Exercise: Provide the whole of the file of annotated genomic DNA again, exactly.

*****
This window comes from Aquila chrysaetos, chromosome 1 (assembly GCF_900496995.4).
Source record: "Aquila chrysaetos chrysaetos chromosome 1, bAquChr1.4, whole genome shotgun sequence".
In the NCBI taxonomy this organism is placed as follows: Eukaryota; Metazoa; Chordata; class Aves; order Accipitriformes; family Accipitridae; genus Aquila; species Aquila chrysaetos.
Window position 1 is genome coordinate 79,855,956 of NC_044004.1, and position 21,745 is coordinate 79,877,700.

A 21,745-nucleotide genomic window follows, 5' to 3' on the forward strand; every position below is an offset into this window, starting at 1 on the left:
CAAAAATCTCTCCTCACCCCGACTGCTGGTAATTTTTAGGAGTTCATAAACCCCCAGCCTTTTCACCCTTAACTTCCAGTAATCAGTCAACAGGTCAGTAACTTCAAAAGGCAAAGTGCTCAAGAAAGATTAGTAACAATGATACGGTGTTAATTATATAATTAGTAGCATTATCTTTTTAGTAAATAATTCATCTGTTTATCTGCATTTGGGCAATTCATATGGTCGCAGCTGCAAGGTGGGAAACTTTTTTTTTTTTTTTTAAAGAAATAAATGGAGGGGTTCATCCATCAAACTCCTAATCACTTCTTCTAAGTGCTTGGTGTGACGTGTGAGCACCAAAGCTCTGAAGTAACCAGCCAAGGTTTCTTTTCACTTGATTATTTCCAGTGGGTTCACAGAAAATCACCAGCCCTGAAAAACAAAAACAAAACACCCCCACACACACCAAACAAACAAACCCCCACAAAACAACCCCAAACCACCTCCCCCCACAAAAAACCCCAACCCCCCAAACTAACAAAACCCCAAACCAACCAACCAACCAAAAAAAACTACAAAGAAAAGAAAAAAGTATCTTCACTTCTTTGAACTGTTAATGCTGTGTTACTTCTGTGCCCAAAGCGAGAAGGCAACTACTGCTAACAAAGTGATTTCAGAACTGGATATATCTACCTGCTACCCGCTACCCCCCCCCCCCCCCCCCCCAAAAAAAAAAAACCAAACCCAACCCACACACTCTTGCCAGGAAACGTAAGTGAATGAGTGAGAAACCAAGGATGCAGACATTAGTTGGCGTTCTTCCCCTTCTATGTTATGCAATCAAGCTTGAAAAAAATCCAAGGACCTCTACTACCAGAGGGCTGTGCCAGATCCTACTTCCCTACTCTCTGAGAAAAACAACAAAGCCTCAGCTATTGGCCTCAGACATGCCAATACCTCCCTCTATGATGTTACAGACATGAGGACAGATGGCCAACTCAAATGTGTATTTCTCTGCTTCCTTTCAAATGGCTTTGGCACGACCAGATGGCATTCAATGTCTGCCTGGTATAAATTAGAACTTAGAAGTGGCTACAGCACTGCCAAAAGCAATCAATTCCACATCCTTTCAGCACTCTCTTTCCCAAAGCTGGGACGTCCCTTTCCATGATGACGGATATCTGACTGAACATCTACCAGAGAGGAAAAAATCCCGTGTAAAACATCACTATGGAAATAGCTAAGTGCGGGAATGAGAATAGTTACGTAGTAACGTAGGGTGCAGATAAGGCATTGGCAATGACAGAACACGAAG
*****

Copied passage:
This window comes from Aquila chrysaetos, chromosome 1 (assembly GCF_900496995.4).
Source record: "Aquila chrysaetos chrysaetos chromosome 1, bAquChr1.4, whole genome shotgun sequence".
In the NCBI taxonomy this organism is placed as follows: Eukaryota; Metazoa; Chordata; class Aves; order Accipitriformes; family Accipitridae; genus Aquila; species Aquila chrysaetos.
Window position 1 is genome coordinate 79,855,956 of NC_044004.1, and position 21,745 is coordinate 79,877,700.

A 21,745-nucleotide genomic window follows, 5' to 3' on the forward strand; every position below is an offset into this window, starting at 1 on the left:
CAAAAATCTCTCCTCACCCCGACTGCTGGTAATTTTTAGGAGTTCATAAACCCCCAGCCTTTTCACCCTTAACTTCCAGTAATCAGTCAACAGGTCAGTAACTTCAAAAGGCAAAGTGCTCAAGAAAGATTAGTAACAATGATACGGTGTTAATTATATAATTAGTAGCATTATCTTTTTAGTAAATAATTCATCTGTTTATCTGCATTTGGGCAATTCATATGGTCGCAGCTGCAAGGTGGGAAACTTTTTTTTTTTTTTTTAAAGAAATAAATGGAGGGGTTCATCCATCAAACTCCTAATCACTTCTTCTAAGTGCTTGGTGTGACGTGTGAGCACCAAAGCTCTGAAGTAACCAGCCAAGGTTTCTTTTCACTTGATTATTTCCAGTGGGTTCACAGAAAATCACCAGCCCTGAAAAACAAAAACAAAACACCCCCACACACACCAAACAAACAAACCCCCACAAAACAACCCCAAACCACCTCCCCCCACAAAAAACCCCAACCCCCCAAACTAACAAAACCCCAAACCAACCAACCAACCAAAAAAAACTACAAAGAAAAGAAAAAAGTATCTTCACTTCTTTGAACTGTTAATGCTGTGTTACTTCTGTGCCCAAAGCGAGAAGGCAACTACTGCTAACAAAGTGATTTCAGAACTGGATATATCTACCTGCTACCCGCTACCCCCCCCCCCCCCCCCCCCAAAAAAAAAAAACCAAACCCAACCCACACACTCTTGCCAGGAAACGTAAGTGAATGAGTGAGAAACCAAGGATGCAGACATTAGTTGGCGTTCTTCCCCTTCTATGTTATGCAATCAAGCTTGAAAAAAATCCAAGGACCTCTACTACCAGAGGGCTGTGCCAGATCCTACTTCCCTACTCTCTGAGAAAAACAACAAAGCCTCAGCTATTGGCCTCAGACATGCCAATACCTCCCTCTATGATGTTACAGACATGAGGACAGATGGCCAACTCAAATGTGTATTTCTCTGCTTCCTTTCAAATGGCTTTGGCACGACCAGATGGCATTCAATGTCTGCCTGGTATAAATTAGAACTTAGAAGTGGCTACAGCACTGCCAAAAGCAATCAATTCCACATCCTTTCAGCACTCTCTTTCCCAAAGCTGGGACGTCCCTTTCCATGATGACGGATATCTGACTGAACATCTACCAGAGAGGAAAAAATCCCGTGTAAAACATCACTATGGAAATAGCTAAGTGCGGGAATGAGAATAGTTACGTAGTAACGTAGGGTGCAGATAAGGCATTGGCAATGACAGAACACGAAG